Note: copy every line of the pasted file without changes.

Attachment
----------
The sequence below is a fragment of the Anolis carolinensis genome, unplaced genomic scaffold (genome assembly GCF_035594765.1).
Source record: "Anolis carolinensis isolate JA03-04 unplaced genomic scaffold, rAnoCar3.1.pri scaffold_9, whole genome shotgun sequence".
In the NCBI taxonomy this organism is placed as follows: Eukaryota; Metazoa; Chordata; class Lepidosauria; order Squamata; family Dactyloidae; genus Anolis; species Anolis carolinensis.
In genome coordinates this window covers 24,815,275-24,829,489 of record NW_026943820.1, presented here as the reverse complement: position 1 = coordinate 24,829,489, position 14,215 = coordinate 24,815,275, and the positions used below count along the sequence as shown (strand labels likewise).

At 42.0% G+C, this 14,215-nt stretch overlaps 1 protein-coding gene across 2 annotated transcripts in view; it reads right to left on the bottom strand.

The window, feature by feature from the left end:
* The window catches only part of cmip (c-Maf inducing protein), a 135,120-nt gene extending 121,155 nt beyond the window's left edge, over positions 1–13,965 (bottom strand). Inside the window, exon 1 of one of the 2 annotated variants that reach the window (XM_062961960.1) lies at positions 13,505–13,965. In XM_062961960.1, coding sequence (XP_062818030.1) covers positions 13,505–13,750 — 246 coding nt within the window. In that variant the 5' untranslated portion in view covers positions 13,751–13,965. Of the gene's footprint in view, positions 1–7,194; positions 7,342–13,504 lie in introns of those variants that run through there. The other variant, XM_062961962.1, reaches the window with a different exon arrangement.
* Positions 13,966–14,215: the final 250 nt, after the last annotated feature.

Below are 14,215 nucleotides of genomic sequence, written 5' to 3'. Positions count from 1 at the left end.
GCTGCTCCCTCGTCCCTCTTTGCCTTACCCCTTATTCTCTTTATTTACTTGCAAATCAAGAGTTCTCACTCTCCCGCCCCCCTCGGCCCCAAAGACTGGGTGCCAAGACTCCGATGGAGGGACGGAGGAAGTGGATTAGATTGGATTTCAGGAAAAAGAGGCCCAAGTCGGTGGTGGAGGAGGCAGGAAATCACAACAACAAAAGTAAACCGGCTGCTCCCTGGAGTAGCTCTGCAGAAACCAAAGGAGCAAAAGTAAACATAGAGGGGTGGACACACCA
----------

The sequence below is a fragment of the Anolis carolinensis genome, unplaced genomic scaffold (genome assembly GCF_035594765.1).
Source record: "Anolis carolinensis isolate JA03-04 unplaced genomic scaffold, rAnoCar3.1.pri scaffold_9, whole genome shotgun sequence".
In the NCBI taxonomy this organism is placed as follows: Eukaryota; Metazoa; Chordata; class Lepidosauria; order Squamata; family Dactyloidae; genus Anolis; species Anolis carolinensis.
In genome coordinates this window covers 24,815,275-24,829,489 of record NW_026943820.1, presented here as the reverse complement: position 1 = coordinate 24,829,489, position 14,215 = coordinate 24,815,275, and the positions used below count along the sequence as shown (strand labels likewise).

At 42.0% G+C, this 14,215-nt stretch overlaps 1 protein-coding gene across 2 annotated transcripts in view; it reads right to left on the bottom strand.

The window, feature by feature from the left end:
* The window catches only part of cmip (c-Maf inducing protein), a 135,120-nt gene extending 121,155 nt beyond the window's left edge, over positions 1–13,965 (bottom strand). Inside the window, exon 1 of one of the 2 annotated variants that reach the window (XM_062961960.1) lies at positions 13,505–13,965. In XM_062961960.1, coding sequence (XP_062818030.1) covers positions 13,505–13,750 — 246 coding nt within the window. In that variant the 5' untranslated portion in view covers positions 13,751–13,965. Of the gene's footprint in view, positions 1–7,194; positions 7,342–13,504 lie in introns of those variants that run through there. The other variant, XM_062961962.1, reaches the window with a different exon arrangement.
* Positions 13,966–14,215: the final 250 nt, after the last annotated feature.

Below are 14,215 nucleotides of genomic sequence, written 5' to 3'. Positions count from 1 at the left end.
GCTGCTCCCTCGTCCCTCTTTGCCTTACCCCTTATTCTCTTTATTTACTTGCAAATCAAGAGTTCTCACTCTCCCGCCCCCCTCGGCCCCAAAGACTGGGTGCCAAGACTCCGATGGAGGGACGGAGGAAGTGGATTAGATTGGATTTCAGGAAAAAGAGGCCCAAGTCGGTGGTGGAGGAGGCAGGAAATCACAACAACAAAAGTAAACCGGCTGCTCCCTGGAGTAGCTCTGCAGAAACCAAAGGAGCAAAAGTAAACATAGAGGGGTGGACACACCA